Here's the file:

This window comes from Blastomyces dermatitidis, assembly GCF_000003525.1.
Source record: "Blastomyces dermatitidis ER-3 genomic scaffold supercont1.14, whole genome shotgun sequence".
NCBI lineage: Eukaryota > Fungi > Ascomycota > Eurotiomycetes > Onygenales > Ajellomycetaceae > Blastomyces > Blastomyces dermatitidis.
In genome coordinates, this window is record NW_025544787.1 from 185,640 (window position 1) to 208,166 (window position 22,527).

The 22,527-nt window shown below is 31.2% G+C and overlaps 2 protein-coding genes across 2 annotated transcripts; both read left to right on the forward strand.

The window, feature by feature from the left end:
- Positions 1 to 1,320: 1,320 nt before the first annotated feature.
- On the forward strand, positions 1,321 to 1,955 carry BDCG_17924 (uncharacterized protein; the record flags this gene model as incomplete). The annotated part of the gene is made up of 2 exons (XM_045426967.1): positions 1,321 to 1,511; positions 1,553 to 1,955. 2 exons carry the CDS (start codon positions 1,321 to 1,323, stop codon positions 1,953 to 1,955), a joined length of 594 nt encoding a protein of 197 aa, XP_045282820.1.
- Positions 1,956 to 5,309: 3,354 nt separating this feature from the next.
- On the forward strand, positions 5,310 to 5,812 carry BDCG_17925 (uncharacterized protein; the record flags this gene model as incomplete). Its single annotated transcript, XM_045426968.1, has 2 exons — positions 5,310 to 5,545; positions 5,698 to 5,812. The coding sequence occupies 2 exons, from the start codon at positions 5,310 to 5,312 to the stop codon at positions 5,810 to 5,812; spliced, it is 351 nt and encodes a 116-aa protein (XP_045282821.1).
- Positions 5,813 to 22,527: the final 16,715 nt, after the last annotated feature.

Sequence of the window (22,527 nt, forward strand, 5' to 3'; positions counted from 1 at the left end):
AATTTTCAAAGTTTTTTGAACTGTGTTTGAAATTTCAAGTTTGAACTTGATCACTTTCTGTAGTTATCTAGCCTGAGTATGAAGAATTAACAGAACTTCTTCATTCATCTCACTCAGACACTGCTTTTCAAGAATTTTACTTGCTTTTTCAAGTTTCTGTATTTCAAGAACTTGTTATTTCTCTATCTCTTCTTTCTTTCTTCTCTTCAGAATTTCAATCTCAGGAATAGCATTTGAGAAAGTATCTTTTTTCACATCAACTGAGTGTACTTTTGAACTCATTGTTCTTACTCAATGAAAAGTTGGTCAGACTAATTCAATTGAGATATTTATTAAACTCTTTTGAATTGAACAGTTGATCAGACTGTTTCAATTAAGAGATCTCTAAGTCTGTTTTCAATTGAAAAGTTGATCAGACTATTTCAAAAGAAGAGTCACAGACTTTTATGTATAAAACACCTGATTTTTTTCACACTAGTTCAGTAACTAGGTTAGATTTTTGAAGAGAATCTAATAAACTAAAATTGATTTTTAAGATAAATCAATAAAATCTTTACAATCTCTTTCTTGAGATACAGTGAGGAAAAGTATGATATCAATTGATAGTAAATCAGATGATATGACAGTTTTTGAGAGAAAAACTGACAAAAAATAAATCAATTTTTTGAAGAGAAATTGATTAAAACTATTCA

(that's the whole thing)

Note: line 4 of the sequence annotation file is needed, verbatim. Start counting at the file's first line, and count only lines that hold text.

In genome coordinates, this window is record NW_025544787.1 from 185,640 (window position 1) to 208,166 (window position 22,527).